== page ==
The Creative aspect deals with all types of imaginative explorations that are waiting for you to play with. Have you always wanted to describe yourself as “creative”?
It was our first Christmas in America. In the picture, I am holding a small teddy bear in one hand and a Golden Book in another. My brother’s skinny arms are displaying his stuffed animal and book. Behind us is a fake tree sparsely decorated with glass bulbs and twinkling lights.
In the 70’s, my Ahpah made the bold move to America to find work and establish a home for us. With eagerness, he took on any job he could. He eventually became a jack-of-all-trades in carpentry, factory work, and construction.
My Uhma, my brother and I stayed in South Korea with the rest of our extended family. In Seoul, my mother made a great living as a teacher while our relatives helped raise us. I have fond memories of eating puff pastries at the bakery counter, tasting persimmons in the marketplace and eating hot noodles in food courts.
My mother had hopes of raising a third child on her own, a luxury she never had with us. However, my father was barely making enough to cover the bills and expenses of daily living. My mother quickly went back to work as a bilingual teacher. Even with both of their incomes, we were on a tight budget and living paycheck to paycheck.
In hindsight, I recognize an odd paradox during this period of frugal living. We did not have a lot of money, but those years held some of the richest moments of my life. We spent a great deal of time exploring this new country that was now our home. Our bond was cemented by our recent reunion.
We lived very simply, but my parents made sure the bulk of our money was spent on eating good food. Grocery shopping was a time for us to load up the cart with all kinds of new delicious food and snacks. I recall all kinds of cereals, dark green broccoli, crunchy and smooth peanut butters and salisbury steak dinners filled our carts as my mother’s fingers flew over the calculator to tally up our purchases.
My parents were creative in how they entertained us. On the weekends, we took scenic drives with a Korean picnic. Snow filled hill sides, layers of orange and red fall foliage and the sprawling beaches of the coastline were ongoing backdrops for us to view from our the car. Sometimes, my mother made kimbap rolls in the back of the station wagon that filled the car with the smell of sesame oil. Most of the colorful and savory rolls were eaten before we got to our destination. When my father worked at a factory, we surprised him with homemade dishes like bean paste stew and jap chae noodle stir fry that we ate together on a blanket in the tall grass.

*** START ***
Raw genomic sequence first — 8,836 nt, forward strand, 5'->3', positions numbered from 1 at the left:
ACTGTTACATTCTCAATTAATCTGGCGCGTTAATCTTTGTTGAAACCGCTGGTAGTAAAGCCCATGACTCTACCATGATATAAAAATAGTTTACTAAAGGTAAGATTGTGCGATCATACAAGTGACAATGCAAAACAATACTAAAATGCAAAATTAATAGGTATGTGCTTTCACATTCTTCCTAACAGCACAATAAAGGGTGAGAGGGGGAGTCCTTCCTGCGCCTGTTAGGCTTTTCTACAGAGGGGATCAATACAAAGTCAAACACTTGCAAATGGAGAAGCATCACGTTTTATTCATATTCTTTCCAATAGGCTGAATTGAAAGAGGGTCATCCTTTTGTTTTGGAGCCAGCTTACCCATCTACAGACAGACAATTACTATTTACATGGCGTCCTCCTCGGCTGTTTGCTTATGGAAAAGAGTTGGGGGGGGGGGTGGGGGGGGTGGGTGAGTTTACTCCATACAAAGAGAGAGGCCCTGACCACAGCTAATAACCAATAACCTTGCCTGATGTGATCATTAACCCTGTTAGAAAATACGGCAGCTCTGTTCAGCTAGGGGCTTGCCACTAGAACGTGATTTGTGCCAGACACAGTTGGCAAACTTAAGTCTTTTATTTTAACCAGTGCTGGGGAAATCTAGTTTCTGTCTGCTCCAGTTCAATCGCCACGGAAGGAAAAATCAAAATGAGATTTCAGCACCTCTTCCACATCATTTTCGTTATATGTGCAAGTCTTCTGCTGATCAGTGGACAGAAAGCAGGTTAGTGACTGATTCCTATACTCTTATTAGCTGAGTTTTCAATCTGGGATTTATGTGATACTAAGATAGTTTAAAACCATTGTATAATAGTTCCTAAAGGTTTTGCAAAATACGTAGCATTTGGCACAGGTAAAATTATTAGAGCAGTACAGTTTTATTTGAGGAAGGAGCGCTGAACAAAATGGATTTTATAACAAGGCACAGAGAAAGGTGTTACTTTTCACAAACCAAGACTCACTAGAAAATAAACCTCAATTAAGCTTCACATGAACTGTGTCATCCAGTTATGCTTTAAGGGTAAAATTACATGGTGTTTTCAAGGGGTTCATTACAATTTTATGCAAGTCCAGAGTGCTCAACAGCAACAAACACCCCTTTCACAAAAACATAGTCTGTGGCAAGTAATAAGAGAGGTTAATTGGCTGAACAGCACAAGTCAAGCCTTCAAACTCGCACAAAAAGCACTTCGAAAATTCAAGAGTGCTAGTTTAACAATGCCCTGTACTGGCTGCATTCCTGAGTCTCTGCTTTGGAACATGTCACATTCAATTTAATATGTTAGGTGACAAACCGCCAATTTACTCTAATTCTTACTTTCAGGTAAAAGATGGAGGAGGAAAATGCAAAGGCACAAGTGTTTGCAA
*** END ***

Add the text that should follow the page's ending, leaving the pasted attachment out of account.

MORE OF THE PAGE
I recall these sweet and mouth-watering memories in the midst of the holiday season to counter the stress and emotions that arise. The winter holidays bring up feelings of lack and pangs of lost chances with loved ones who are far away or gone. It is also a time of financial strain as we try to save up for vacations and gifts.
After moving to Seattle, my husband and I were excited to visit both of our families this winter. But with one set in Idaho and another in Maryland, plus the time off from work, we realized that it would be too much of a financial strain.
So we decided to travel in the spring and keep our holiday experiences local. This means walking around the light show at the zoo, visiting Star Wars trains sets and drooling over gingerbread house displays. It does not mean piles of presents for anyone, overindulging in Christmas cookies or shopping against the throngs of people at the stores. Missing out on all this is a good thing.
Just like my parents, I am forced to reevaluate what really matters. In my personal history, there have been times of affluence, of struggle and periods of ease and comfort. Four years ago, I made a conscious choice to not give up all my time for a paycheck. Of course, we all need to work and pay the bills, but we can do it with awareness. As a family, we choose to get by with less stuff and more time. You cannot relive memories that were lost out to busyness.
This time of year, I want to hand out little cards to strangers and to myself that read, “Let’s stop the madness and reboot the holidays.” I want to remind people to stop worrying about buying gifts and longing for personal presents that were discovered during multiple shopping trips.
If we all take a moment and rethink the automatic consumerism, we can reimagine this holiday season. Thousands of advertisers and retailers remind us that with the right toy, cell phone or ring we can show how much we love someone. None of these buying equations are true.
What is the best gift this holiday season? The best gift is to show love instead of trying to buy it and to stop trying to create a picture perfect moment and just be together. To share homemade food together served with engaging conversations.
This is what I am going to gift this year. Loving my partner like we just started dating, sitting with my kids like they just entered my life and talking with my parents as if it were my last chance to communicate with them.
I want to fill my life with the showing not just telling of love.
My toddler grabbed my hand the other morning and held it to his face and made cooing sounds. He was showing me a gesture of appreciation just because I was there, excited to see him when he woke up.
They say, “Caring is sharing” but what they forgot to mention is that it is not just about sharing material goods but also sharing your time with another. Starting today, gift someone your full attention and presence. It will leave you feeling rich and abundant.